A couple of years ago I had to end a business relationship with an old friend. Something I would rather not have done. However, it was necessary when I realised that that person’s company wasn’t a company. It was a legal fiction, necessary if he was to receive grants and commissions, it had no assets, no investors, and no long term plan. It did one thing (one set of tasks) and repeated it again and again – whenever it got a grant or a commission. Essentially this friend did one thing and hawked that skill around: they were a freelancer. Not a company. Not really. And this came as a shock to them.
As Peter Brook once remarked, theatre is now, and always has been, in crisis. Whatever the nature of the continuing existential threat that Brook Identified the truth is that theatre in Ireland (as in many other parts of the world) is facing a sustained economic and ideological challenge that will change how we conceive of, create, and experience theatre.
I was in conversation recently with one of our leading theatre artists. The topic of the government’s impending national culture policy discussion document, culture2025, came up so I asked their opinion. They looked up from under lowered brows and uttered, in that tired contemptuous tone, a single word: “Instrumentalist”.
I’m sorry, you say I’m doing what?
For artists, arts policy makers, politicians, strategists, consultants, entrepreneurs, CEOs and, well, mostly artists “the world is in a terrible state of chassis”, as Sean O’Casey wrote. (“Chassis” meaning “chaos’ for those of us not familiar with his work). Time was you could talk about Arts and Culture (nearly always with capital letters) and everybody – including you – knew what you meant. It’s why the Irish Arts Act lists what can be considered as art with great confidence and only included cinema in its second iteration. It made life easy for the funding agencies that were brought into existence to protect and develop The Arts (because we all knew what art was) and allowed us to quietly divide the society between the cultured (those who appreciated The Arts) and the uncultured (those who did not). Alas, all has changed, a terrible beauty has been born, as Yeats would say.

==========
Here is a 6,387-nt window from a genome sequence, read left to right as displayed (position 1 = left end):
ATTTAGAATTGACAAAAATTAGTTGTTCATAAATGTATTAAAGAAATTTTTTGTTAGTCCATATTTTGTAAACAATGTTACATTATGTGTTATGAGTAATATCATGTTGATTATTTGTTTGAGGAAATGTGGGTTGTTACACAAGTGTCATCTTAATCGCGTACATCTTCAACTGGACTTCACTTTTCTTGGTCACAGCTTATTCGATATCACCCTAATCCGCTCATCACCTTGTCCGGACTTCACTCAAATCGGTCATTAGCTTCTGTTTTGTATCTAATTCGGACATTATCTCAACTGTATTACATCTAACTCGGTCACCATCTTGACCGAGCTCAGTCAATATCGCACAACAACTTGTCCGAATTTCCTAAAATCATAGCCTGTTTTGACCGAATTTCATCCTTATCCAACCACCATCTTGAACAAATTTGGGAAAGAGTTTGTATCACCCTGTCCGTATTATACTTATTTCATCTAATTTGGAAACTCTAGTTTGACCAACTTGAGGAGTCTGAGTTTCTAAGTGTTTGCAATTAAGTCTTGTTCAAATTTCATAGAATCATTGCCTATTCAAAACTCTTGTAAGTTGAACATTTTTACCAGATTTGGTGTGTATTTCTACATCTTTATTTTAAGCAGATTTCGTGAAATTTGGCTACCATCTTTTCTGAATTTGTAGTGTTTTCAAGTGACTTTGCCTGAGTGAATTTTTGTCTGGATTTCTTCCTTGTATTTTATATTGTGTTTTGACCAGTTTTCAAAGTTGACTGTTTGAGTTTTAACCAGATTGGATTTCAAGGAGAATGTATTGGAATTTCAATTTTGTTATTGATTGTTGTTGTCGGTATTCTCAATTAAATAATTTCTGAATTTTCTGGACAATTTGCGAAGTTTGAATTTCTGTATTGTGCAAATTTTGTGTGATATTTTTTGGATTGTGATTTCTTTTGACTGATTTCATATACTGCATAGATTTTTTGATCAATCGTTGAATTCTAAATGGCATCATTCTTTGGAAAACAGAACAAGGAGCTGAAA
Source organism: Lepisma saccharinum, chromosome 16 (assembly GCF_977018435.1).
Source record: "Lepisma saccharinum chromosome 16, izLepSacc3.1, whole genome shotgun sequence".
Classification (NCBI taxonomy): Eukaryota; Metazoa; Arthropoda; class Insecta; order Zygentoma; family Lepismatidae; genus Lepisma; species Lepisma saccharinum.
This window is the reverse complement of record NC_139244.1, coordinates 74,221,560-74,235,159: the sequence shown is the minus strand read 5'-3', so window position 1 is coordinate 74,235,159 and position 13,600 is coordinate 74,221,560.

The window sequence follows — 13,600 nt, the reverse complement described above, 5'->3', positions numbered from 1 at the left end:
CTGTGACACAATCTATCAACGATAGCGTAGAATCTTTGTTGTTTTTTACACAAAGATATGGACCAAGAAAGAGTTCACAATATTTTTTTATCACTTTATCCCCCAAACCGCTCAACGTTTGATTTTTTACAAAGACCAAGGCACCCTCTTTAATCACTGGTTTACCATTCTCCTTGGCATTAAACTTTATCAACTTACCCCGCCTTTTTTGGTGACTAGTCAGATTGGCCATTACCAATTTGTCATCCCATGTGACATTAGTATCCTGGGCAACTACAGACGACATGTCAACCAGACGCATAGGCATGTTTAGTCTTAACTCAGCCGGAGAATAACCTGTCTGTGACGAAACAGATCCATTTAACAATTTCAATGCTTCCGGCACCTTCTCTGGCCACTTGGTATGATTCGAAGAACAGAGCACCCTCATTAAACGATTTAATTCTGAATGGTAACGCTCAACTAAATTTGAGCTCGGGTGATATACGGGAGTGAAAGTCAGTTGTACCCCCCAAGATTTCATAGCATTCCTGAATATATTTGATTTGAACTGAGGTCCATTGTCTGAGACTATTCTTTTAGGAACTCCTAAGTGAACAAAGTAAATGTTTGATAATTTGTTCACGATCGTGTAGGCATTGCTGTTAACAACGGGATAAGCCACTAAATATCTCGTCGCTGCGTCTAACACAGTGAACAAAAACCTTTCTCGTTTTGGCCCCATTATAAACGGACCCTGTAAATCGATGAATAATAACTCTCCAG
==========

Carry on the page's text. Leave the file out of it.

We now have to contend with arts, culture (no capital letters), heritage, co-creation, prosumers (yes its a word), creative, industry, imagination, creative industries, culture and cultural industries, Culture 3.0, and of course the ongoing manichean struggle between intrinsic and instrumental value. It ain’t easy.
So, with the Irish Government’s first ever cultural policy – Culture2025 – in the pipeline I thought I’d try to tease out some of the key terms that are going to get thrown around in the forthcoming debate. It’s important that we all agree on the meaning of the words we use in this debate and how they relate to each other or we’re in danger of leaving the table with very different expectations. Agreeing on the meaning of what we’re saying is the first step toward strategic alignment – that magical state where everybody works together toward the same goal.
So, you’re running an Arts Centre or a gallery or a “cultural Institution”; or you’ve just started a new festival or theatre or dance company. How do you decide what to programme? What will you actually do, and what factors – internal and external – will inform that decision? What criteria will you use to justify the massive investment of time, talent, energy and public or private money. It’s a tricky one. Continue reading Dogs, Stars, Cows, Question Marks and the Art of Arts Programming.
Making a living as an artist can be hard. I remember a conversation with journalist Donald Clarke many years ago about this. In his inimitable way he made the comment “You don’t see many ads in the paper do you? You know, Wanted: Novelist. No Magical Realists need apply”. The truth is that there are no jobs for artists. Never have been and probably never will be. Continue reading No Artists Need Apply – The reality of jobs in the Arts